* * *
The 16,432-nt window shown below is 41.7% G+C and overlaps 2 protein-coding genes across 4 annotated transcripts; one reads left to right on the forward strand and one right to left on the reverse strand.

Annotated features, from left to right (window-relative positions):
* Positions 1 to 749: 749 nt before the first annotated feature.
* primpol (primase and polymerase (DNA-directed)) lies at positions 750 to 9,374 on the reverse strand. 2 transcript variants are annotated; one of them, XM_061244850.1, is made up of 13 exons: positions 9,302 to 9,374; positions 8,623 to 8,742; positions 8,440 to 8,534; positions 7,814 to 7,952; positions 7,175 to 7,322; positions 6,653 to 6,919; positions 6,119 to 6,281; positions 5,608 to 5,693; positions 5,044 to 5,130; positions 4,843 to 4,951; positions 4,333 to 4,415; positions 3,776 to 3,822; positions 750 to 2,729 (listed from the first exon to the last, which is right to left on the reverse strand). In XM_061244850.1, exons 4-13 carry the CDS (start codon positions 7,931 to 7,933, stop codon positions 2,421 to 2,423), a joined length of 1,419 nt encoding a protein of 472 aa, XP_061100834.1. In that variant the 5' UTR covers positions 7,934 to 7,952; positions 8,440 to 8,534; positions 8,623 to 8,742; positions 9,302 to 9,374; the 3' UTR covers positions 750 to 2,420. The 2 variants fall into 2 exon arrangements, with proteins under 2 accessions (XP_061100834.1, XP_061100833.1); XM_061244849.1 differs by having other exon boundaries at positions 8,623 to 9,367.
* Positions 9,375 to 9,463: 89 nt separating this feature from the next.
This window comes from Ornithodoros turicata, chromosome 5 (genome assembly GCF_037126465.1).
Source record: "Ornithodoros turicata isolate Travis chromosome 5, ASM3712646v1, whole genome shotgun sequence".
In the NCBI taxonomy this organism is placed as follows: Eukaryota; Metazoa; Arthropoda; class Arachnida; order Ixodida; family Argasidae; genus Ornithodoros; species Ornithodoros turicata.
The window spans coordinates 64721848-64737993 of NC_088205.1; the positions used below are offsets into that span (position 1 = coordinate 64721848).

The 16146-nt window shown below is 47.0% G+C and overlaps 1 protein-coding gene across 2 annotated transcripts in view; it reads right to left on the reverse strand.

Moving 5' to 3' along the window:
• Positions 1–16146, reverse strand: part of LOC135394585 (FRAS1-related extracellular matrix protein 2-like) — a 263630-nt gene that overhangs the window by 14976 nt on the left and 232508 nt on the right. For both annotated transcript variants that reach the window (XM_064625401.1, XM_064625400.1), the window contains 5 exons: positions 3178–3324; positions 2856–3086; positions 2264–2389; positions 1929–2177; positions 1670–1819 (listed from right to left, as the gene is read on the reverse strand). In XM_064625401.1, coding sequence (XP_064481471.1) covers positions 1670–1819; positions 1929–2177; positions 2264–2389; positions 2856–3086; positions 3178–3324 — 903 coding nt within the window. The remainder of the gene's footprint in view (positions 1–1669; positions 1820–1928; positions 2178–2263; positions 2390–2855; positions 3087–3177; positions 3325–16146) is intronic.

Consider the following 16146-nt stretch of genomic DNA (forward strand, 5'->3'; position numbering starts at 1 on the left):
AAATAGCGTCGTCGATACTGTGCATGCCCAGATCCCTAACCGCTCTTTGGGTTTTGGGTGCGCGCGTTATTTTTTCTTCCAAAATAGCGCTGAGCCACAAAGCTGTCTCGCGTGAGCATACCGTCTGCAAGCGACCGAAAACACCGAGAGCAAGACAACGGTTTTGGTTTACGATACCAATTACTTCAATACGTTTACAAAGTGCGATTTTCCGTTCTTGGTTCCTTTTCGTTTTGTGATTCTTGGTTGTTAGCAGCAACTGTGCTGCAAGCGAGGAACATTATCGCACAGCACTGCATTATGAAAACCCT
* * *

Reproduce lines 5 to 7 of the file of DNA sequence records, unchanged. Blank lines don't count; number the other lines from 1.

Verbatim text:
* Positions 9,375 to 9,463: 89 nt separating this feature from the next.
This window comes from Ornithodoros turicata, chromosome 5 (genome assembly GCF_037126465.1).
Source record: "Ornithodoros turicata isolate Travis chromosome 5, ASM3712646v1, whole genome shotgun sequence".